Why Lara Logan’s Sexual Assault Is Demoralizing for Egyptian Women

It comes at a time when many women feel that street harassment is on the wane.

Women protest in Egypt

Nazly Hussein doesn’t look anything like Lara Logan, the CBS reporter who was attacked by a group of men on the night Egyptian President Hosni Mubarak stepped down. The 27-year-old education psychologist has long brown hair and almond eyes, and she doesn’t stand out in a crowd like Logan did. But like most women in Egypt, she, too, has been sexually harassed on Cairo’s streets.

What happened to Logan is every woman’s nightmare, but it’s also atypical. Most cases of sexual assault in Egypt are not as gruesome as Logan’s experience, they are instead much like what happens to Hussein—a near constant stream of verbal harassment and the odd groping. A 2008 study found 83 percent of Egyptian women said they had been sexually harassed, while 62 percent of men admitted to harassing women; 53 percent of men blamed women for “bringing it on” themselves. But there’s one thing the numbers don’t spell out: the psychological impact of frequent minor assaults—too trivial to report on their own—is debilitating.

But according to Hussein and from what I observed, Midan Tahrir during the 18-day Tahrir encampment was different. Logan’s assault is even more demoralizing for Egyptian women because it comes at a time when they truly believe things are changing for the better.

Harassment was at an all-time low during the protests. Many told me at the time that was because the square felt like a “family,” withstanding attacks, first from the police, and then from regime-sponsored thugs. It all started on Jan. 25, the first day Egyptians took to the streets demanding their rights. “On Tuesday, I went out on the streets really considerate of what I was going to wear, really considerate,” Hussein remembers.

All day as demonstrators attempted to march into Tahrir, people were apologizing when they bumped into her, something Hussein marveled at because “It’s only normal for people to bump into you at a demonstration.” And these people didn’t just apologize. “It was, ‘I’m sorry, excuse me,’ ” Hussein explained. “I’m thinking: ‘Excuse me’? Where was that yesterday? And the year before? And the year before?”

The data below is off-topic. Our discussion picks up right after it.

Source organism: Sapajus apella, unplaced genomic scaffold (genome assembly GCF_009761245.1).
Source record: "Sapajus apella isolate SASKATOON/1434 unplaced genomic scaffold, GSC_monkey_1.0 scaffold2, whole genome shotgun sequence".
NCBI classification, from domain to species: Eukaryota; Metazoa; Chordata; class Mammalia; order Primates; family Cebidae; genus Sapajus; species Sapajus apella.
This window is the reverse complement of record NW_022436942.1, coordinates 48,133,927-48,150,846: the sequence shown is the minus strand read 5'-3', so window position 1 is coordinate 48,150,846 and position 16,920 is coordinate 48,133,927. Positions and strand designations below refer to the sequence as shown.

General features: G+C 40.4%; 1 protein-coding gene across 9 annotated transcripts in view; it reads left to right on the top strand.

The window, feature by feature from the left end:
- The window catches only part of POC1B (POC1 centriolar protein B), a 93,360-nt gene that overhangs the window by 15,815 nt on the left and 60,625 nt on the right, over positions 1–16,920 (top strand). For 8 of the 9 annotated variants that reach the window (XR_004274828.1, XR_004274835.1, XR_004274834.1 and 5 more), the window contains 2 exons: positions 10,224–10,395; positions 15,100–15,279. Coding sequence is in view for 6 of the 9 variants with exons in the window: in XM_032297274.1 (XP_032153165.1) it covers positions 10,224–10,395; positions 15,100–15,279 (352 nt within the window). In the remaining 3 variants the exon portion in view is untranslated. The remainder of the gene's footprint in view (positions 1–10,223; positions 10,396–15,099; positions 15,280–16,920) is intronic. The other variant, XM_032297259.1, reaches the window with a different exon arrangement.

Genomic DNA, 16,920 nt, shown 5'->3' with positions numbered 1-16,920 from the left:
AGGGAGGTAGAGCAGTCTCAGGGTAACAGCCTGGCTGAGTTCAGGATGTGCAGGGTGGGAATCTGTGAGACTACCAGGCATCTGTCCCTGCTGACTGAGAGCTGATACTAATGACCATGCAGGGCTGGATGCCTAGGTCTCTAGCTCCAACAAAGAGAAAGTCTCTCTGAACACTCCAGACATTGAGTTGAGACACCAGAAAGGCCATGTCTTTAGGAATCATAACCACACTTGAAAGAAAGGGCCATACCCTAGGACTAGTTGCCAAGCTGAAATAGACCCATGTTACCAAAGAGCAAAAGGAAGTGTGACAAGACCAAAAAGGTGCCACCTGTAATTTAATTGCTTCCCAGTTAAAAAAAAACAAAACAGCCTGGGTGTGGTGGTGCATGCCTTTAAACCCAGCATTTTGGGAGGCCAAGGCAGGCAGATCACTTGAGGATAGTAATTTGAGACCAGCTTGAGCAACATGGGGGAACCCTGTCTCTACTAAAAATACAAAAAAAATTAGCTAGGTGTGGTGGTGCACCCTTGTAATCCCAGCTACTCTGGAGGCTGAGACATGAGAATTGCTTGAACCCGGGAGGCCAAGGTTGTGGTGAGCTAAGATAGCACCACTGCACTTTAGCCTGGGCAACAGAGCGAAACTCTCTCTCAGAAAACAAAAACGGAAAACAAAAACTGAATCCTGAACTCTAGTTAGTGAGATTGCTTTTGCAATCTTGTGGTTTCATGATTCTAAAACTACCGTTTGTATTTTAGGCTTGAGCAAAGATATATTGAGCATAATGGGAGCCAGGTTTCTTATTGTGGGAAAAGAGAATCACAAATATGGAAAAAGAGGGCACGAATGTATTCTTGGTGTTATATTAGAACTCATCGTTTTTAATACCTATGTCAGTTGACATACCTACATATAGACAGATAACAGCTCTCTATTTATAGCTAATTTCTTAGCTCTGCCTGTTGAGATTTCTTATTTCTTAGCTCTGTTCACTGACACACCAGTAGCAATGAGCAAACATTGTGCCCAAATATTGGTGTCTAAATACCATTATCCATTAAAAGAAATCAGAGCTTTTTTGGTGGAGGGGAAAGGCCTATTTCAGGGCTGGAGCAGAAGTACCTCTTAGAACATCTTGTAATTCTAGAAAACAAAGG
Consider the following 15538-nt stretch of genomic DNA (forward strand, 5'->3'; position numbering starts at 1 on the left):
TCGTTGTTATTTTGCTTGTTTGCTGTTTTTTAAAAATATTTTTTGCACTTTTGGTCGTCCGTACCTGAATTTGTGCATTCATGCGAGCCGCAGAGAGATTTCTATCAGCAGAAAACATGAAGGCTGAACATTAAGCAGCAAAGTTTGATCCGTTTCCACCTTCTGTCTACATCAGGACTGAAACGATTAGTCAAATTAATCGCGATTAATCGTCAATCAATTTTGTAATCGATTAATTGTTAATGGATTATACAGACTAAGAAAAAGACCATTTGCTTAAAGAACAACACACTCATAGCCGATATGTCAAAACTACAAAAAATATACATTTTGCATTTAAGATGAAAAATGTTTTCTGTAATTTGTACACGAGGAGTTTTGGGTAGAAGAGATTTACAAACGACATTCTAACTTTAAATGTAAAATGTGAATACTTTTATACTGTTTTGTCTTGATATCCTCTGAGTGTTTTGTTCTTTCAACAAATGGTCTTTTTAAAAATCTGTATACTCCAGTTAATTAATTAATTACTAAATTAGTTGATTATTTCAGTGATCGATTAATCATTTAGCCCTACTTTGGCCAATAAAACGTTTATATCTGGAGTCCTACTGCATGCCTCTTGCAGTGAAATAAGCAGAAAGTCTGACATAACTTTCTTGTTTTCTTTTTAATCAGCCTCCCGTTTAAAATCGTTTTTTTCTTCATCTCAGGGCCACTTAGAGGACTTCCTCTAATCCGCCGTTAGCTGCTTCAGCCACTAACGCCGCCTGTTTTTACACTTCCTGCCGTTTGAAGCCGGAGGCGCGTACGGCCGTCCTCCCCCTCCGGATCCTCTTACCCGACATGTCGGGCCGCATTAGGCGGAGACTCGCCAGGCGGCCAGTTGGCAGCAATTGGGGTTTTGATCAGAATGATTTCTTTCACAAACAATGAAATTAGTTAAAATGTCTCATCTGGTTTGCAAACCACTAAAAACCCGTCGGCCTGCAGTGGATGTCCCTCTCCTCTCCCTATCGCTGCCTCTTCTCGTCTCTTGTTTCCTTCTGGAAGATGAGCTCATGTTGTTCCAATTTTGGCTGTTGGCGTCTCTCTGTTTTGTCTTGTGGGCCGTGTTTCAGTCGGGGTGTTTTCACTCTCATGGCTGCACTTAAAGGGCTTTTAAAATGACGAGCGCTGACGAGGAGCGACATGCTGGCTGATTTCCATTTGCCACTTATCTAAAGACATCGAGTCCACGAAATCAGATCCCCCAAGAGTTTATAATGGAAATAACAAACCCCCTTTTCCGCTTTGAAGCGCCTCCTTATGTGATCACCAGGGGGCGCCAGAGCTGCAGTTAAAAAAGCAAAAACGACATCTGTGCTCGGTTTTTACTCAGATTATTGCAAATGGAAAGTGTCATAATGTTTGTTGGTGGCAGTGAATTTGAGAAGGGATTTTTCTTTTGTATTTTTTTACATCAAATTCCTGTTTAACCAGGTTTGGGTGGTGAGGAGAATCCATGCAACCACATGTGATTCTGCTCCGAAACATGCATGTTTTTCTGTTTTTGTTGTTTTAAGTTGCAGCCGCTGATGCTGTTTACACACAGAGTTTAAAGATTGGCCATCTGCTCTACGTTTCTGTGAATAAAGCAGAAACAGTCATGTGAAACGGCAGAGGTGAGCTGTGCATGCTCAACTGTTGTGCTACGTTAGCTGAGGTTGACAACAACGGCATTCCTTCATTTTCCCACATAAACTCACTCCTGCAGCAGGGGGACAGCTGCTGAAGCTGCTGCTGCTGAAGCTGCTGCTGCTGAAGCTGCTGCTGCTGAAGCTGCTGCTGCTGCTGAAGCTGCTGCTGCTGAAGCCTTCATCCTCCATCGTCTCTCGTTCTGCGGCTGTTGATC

After hours of fighting riot police barricades, she finally made it off side streets and into Cairo’s central square, which would become the epicenter of Egypt’s protests. “At that point, for the first time people would come up and talk to me like a human being and not like a woman; it was great!” Hussein gushed.

Other women I spoke with inside Tahrir at the time remarked on the same thing. Many hope their role in the revolt that removed Mubarak’s 30-year regime has changed attitudes toward their gender.

Mariam, who didn’t want her last name to be used, is sure of it. The 21-year-old high-school teacher is a member of the Muslim Brotherhood, the conservative Islamist group that may see legality for the first time since 1954 after Mubarak’s toppling.

Women in the Brotherhood are not equal yet, Mariam said. But her peers know that “There were a lot of women there; without them we couldn’t show this complete view—that people demonstrating against the government were not only men or only Muslim Brothers, or only activists. No, it was all of Egypt.”